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Mack to focus on long-haul sleeper trucks in 2014

March 30, 2014

Louisville, KY.  Mack has been best known for its construction, refuse and regional-haul trucks, but in 2014 the company plans to direct its attention to over-the-road vehicles with sleepers, according to Stephen Roy, president of Mack Trucks North America Sales and Marketing. Roy made the announcement at the Mid-America Trucking Show, held here March 26-29. 

“Fuel efficiency and uptime will continue to be top priorities for Mack Trucks,” he said. “This ongoing focus to help reduce customer operating costs, along with recent investments in products, support solutions, facilities and the brand, has Mack well-positioned for success in the highway market.

“Customers need trucks that maximize their ROI,” Roy noted. “The best way to do that is to provide products that increase fuel efficiency and aftermarket services that keep trucks on the road generating revenue. It also means offering uptime solutions that go beyond the industry norm to support our customers when they need it.”

Today, Mack’s over-the-road Pinnacle model (offered in both axle-forward and axle-back configurations and in a 6x2 version), features a wide range of high performing proprietary engines and the Mack  mDRIVE automated manual transmission (AMT), Roy said. Mack engines are GHG 2014-certified and offer up to a 2.4% increase in fuel efficiency. The mDRIVE improves drivability and boosts fuel efficiency by up to 5% over a manual transmission.

A Mack Pedigree Powertrain combines a proprietary Mack engine, transmission and axles. A recently introduced version of the Pedigree Powertrain, the Mack Super Econodyne, seamlessly integrates a Mack MP8-445SE engine, mDRIVE AMT and proprietary axles to increase fuel efficiency by up to 3% compared to similarly spec’d vehicles. A drag-reducing roof, chassis and side fairings are also available as options.

“We’ll put our fuel efficiency up against any other OEM’s products,” Roy said. “For Mack, it’s all about positively impacting our customers’ bottom lines. That’s the commitment we’re making to them every day.”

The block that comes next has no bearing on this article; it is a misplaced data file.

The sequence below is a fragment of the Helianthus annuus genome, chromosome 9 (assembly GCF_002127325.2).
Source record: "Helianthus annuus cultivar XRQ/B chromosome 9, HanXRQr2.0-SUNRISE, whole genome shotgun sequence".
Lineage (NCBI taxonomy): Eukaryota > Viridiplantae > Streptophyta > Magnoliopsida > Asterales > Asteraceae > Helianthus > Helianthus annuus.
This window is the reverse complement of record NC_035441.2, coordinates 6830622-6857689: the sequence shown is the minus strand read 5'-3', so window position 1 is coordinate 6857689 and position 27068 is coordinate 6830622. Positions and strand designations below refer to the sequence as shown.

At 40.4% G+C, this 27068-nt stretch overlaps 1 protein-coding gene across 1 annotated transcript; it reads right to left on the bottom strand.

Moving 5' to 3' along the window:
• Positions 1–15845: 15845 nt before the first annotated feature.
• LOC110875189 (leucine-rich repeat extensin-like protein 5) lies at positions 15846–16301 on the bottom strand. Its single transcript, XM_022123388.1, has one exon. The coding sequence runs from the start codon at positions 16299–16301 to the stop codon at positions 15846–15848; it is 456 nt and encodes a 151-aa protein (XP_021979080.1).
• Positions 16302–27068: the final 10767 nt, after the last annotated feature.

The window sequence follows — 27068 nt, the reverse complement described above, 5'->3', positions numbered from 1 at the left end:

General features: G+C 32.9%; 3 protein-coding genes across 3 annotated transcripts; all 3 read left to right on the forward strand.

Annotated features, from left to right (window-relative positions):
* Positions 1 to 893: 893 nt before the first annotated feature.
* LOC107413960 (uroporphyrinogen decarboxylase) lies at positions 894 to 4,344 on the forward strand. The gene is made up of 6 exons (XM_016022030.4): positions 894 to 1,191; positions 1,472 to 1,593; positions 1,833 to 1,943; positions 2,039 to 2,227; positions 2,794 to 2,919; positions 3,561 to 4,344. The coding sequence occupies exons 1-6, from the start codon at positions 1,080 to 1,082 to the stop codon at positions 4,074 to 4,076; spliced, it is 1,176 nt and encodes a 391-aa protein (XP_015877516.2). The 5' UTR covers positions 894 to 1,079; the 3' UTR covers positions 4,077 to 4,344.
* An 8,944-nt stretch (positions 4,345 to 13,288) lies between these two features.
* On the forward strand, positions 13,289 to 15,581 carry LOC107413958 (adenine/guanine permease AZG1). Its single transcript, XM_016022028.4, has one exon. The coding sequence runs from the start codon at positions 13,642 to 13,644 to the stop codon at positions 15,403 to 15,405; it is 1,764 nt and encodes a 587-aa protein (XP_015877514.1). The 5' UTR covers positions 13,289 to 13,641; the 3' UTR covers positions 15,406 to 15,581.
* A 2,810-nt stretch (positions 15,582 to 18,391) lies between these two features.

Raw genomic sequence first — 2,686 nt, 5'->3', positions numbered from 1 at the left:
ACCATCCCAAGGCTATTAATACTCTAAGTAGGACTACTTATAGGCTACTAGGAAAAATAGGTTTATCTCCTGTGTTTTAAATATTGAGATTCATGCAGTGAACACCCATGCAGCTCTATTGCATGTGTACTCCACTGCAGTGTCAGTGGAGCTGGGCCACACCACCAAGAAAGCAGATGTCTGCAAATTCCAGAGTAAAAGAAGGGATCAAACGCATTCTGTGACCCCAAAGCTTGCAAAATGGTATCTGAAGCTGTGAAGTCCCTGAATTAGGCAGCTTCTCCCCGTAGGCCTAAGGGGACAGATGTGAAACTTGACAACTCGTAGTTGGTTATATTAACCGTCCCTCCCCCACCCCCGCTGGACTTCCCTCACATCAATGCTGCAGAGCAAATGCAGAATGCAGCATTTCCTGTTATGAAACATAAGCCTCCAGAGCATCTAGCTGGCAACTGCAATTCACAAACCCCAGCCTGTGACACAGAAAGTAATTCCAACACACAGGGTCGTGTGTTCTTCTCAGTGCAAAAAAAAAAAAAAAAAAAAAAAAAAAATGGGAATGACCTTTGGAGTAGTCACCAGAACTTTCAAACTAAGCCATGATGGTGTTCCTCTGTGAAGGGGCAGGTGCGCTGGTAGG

“We are really focused on the total solution, not just the truck,” he added. “[That means excellent] products and services developed specifically for each customer’s unique needs.”

Mack’s GuardDog Connect telematics-based solution is a case in point, Roy noted. The system is designed to quickly diagnose potential issues, proactively schedules repairs and confirm that the required parts are in stock and ready to install-- all while the truck is still on the job.  

As soon as a potential issue is detected, an automatic alert is sent to Mack OneCall, Mack’s 24/7 customer support center staffed by trained specialists. The Mack OneCall team immediately evaluates the situation, a case is opened in the Mack ASIST web-based fleet service management platform, the owner or fleet service manager is contacted and the repair planning process begins through a customer-chosen dealer. The process includes verification that a bay and the necessary parts are available. Mack OneCall also electronically sends repair instructions to the dealer. The end result is that technicians are fully prepared when the truck arrives, getting the customer back on the road faster.